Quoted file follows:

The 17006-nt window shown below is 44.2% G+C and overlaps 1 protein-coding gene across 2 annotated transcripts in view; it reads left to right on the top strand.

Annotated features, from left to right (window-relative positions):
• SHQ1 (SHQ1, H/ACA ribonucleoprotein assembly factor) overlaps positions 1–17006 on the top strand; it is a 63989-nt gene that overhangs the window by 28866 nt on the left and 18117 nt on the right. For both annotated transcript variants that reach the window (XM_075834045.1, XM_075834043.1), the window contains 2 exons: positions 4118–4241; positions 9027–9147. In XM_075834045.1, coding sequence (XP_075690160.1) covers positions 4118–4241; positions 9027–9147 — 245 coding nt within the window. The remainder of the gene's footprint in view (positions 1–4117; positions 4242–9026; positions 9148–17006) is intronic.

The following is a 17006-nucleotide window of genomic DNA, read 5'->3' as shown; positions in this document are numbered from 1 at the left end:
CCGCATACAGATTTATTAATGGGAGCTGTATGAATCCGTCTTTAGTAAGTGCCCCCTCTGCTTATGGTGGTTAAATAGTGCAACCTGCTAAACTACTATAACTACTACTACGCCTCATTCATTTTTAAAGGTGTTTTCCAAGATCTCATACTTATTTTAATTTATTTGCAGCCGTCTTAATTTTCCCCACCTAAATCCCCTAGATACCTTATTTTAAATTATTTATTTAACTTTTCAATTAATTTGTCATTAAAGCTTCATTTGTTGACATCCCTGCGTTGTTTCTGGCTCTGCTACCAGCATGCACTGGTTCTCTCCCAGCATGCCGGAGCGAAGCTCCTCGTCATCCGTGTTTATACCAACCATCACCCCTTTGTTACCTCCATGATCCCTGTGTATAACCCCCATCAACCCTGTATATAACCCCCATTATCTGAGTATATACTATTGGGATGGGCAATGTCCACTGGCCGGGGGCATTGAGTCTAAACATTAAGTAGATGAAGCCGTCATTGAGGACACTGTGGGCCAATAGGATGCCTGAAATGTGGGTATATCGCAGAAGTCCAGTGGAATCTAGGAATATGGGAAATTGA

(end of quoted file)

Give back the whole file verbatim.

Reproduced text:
The 17006-nt window shown below is 44.2% G+C and overlaps 1 protein-coding gene across 2 annotated transcripts in view; it reads left to right on the top strand.

Annotated features, from left to right (window-relative positions):
• SHQ1 (SHQ1, H/ACA ribonucleoprotein assembly factor) overlaps positions 1–17006 on the top strand; it is a 63989-nt gene that overhangs the window by 28866 nt on the left and 18117 nt on the right. For both annotated transcript variants that reach the window (XM_075834045.1, XM_075834043.1), the window contains 2 exons: positions 4118–4241; positions 9027–9147. In XM_075834045.1, coding sequence (XP_075690160.1) covers positions 4118–4241; positions 9027–9147 — 245 coding nt within the window. The remainder of the gene's footprint in view (positions 1–4117; positions 4242–9026; positions 9148–17006) is intronic.

The following is a 17006-nucleotide window of genomic DNA, read 5'->3' as shown; positions in this document are numbered from 1 at the left end:
CCGCATACAGATTTATTAATGGGAGCTGTATGAATCCGTCTTTAGTAAGTGCCCCCTCTGCTTATGGTGGTTAAATAGTGCAACCTGCTAAACTACTATAACTACTACTACGCCTCATTCATTTTTAAAGGTGTTTTCCAAGATCTCATACTTATTTTAATTTATTTGCAGCCGTCTTAATTTTCCCCACCTAAATCCCCTAGATACCTTATTTTAAATTATTTATTTAACTTTTCAATTAATTTGTCATTAAAGCTTCATTTGTTGACATCCCTGCGTTGTTTCTGGCTCTGCTACCAGCATGCACTGGTTCTCTCCCAGCATGCCGGAGCGAAGCTCCTCGTCATCCGTGTTTATACCAACCATCACCCCTTTGTTACCTCCATGATCCCTGTGTATAACCCCCATCAACCCTGTATATAACCCCCATTATCTGAGTATATACTATTGGGATGGGCAATGTCCACTGGCCGGGGGCATTGAGTCTAAACATTAAGTAGATGAAGCCGTCATTGAGGACACTGTGGGCCAATAGGATGCCTGAAATGTGGGTATATCGCAGAAGTCCAGTGGAATCTAGGAATATGGGAAATTGA